RESEARCH FROM THE FIELD

JOURNAL ARTICLE SUMMARY

Are decisions to substantiate impacted by caseworkers’ perceptions of domestic violence or parental substance misuse?

Victor, B. G., Grogan-Kaylor, A., Ryan, J. P., Perron, B. E., & Gilbert, T. T. (2018). Domestic violence, parental substance misuse and the decision to substantiate child maltreatment. Child Abuse & Neglect, 79, 31-41.

What can we learn from this study?

Both domestic violence and parental substance misuse are overrepresented among families involved with child welfare. This study assessed how caseworkers’ perceptions of domestic violence and parental substance misuse influenced their decision to substantiate in cases where these experiences were not linked to the reported maltreatment.

Study details:

  • Population: 501,060 allegations from 122,658 first-time investigations of child maltreatment in which the allegation did not include domestic violence or substance misuse
  • Data source: Administrative records from a large Midwestern child welfare agency
  • Methodology: Multilevel modeling
  • Dates: Decisions made between 2009 and 2013

What are the critical findings?

  • Identification of parental substance misuse alone increased the probability of substantiation by 150%, while identification of domestic violence alone increased the probability of substantiation by 50%.
  • Co-identification of domestic violence and parental substance misuse increased the probability of substantiation by nearly 20%.
  • Results suggest that caseworkers are most influenced by parental substance misuse when making the decision to substantiate an allegation of maltreatment unrelated to either behavior.

Predicted probability of substantiation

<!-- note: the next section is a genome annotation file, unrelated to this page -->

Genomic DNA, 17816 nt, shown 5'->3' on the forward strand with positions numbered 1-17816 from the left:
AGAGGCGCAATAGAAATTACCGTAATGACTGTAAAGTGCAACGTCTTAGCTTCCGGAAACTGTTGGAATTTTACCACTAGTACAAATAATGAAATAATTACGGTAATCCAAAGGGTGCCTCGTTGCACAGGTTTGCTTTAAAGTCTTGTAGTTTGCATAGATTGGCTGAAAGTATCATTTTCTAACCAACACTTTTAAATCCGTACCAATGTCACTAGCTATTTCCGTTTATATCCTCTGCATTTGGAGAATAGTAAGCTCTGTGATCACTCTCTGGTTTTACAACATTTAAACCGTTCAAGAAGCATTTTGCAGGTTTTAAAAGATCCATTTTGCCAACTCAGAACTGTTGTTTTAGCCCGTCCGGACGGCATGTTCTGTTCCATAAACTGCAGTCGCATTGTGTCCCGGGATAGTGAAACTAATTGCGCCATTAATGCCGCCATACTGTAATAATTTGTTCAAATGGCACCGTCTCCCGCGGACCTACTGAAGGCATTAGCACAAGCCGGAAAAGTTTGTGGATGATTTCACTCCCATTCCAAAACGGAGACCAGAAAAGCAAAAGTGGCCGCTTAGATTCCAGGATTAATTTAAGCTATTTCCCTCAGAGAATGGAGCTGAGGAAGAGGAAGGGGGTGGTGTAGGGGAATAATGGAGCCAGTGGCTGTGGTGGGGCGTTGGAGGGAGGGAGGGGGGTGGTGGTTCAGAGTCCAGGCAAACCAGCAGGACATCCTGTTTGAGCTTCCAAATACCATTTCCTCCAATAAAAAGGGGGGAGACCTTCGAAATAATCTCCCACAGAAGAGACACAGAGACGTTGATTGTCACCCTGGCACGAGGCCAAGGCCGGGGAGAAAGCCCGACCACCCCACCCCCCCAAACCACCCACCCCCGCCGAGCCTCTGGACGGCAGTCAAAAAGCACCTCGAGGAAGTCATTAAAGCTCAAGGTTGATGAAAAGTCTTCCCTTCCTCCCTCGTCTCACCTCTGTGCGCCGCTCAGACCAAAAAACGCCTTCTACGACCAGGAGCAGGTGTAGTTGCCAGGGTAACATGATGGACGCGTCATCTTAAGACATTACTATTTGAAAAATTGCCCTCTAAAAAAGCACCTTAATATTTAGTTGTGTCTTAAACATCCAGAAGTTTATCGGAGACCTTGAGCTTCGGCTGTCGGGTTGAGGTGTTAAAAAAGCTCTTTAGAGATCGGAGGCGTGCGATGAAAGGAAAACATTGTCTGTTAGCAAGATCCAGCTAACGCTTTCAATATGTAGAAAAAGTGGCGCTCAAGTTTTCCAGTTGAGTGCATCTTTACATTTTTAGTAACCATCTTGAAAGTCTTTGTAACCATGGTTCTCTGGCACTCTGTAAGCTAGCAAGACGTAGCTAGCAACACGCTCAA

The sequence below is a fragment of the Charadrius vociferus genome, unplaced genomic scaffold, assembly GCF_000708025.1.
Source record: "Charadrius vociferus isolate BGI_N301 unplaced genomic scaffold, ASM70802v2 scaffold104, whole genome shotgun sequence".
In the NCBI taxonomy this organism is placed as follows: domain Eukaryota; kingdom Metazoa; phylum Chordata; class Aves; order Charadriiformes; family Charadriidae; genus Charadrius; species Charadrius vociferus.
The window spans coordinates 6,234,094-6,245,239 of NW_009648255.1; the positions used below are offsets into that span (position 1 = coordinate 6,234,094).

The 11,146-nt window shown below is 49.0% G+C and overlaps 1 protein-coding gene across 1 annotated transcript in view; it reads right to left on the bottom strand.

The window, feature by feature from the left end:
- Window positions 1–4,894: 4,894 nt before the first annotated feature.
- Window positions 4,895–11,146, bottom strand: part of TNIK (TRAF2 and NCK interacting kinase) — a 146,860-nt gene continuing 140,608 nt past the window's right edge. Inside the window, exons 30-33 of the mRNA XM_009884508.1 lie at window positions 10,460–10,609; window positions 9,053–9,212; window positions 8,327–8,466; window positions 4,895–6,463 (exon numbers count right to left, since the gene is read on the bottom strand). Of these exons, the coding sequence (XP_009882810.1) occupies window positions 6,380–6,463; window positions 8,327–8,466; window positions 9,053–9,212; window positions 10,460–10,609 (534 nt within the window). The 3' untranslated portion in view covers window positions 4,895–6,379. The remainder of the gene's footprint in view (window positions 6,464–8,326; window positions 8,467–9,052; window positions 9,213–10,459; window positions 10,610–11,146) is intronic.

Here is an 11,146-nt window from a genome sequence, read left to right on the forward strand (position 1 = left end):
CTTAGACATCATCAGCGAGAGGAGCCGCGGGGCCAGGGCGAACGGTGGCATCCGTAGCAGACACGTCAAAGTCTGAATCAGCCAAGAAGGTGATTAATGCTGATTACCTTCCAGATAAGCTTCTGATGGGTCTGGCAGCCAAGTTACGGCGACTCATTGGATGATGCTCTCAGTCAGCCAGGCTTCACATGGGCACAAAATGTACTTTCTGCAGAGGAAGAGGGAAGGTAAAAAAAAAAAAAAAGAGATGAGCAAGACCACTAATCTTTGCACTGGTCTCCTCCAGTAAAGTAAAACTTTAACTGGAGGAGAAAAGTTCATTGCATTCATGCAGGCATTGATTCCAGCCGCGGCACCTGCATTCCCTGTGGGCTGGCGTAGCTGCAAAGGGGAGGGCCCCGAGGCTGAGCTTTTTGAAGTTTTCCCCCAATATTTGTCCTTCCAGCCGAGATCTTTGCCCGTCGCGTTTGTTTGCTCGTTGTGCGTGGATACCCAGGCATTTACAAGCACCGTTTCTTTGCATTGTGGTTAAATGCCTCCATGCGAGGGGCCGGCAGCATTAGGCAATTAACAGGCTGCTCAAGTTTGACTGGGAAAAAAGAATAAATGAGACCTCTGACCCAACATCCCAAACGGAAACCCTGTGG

by type of risk factor(s) identified

Why is this important for our work?

States may find that it is more efficient and cost effective to develop public health models of intervention for families experiencing domestic violence or substance use to avoid formal entry into the child welfare system. In addition, it may be important to understand the extent to which caseworkers use other allegation types as a proxy to substantiate parental substance use or exposure to domestic violence in cases when those behaviors are not linked to the maltreatment allegation. In these cases, targeted training of caseworkers may be necessary.   

This summary synthesizes the findings of a single research study. To learn more, please review additional resources on substance use disorder and child welfare, including: What is the impact of substance abuse on child welfare? and What are some of the strategies being used to reunite families with substance use disorders?

For additional information, see the abstract or email KMResources@casey.org.

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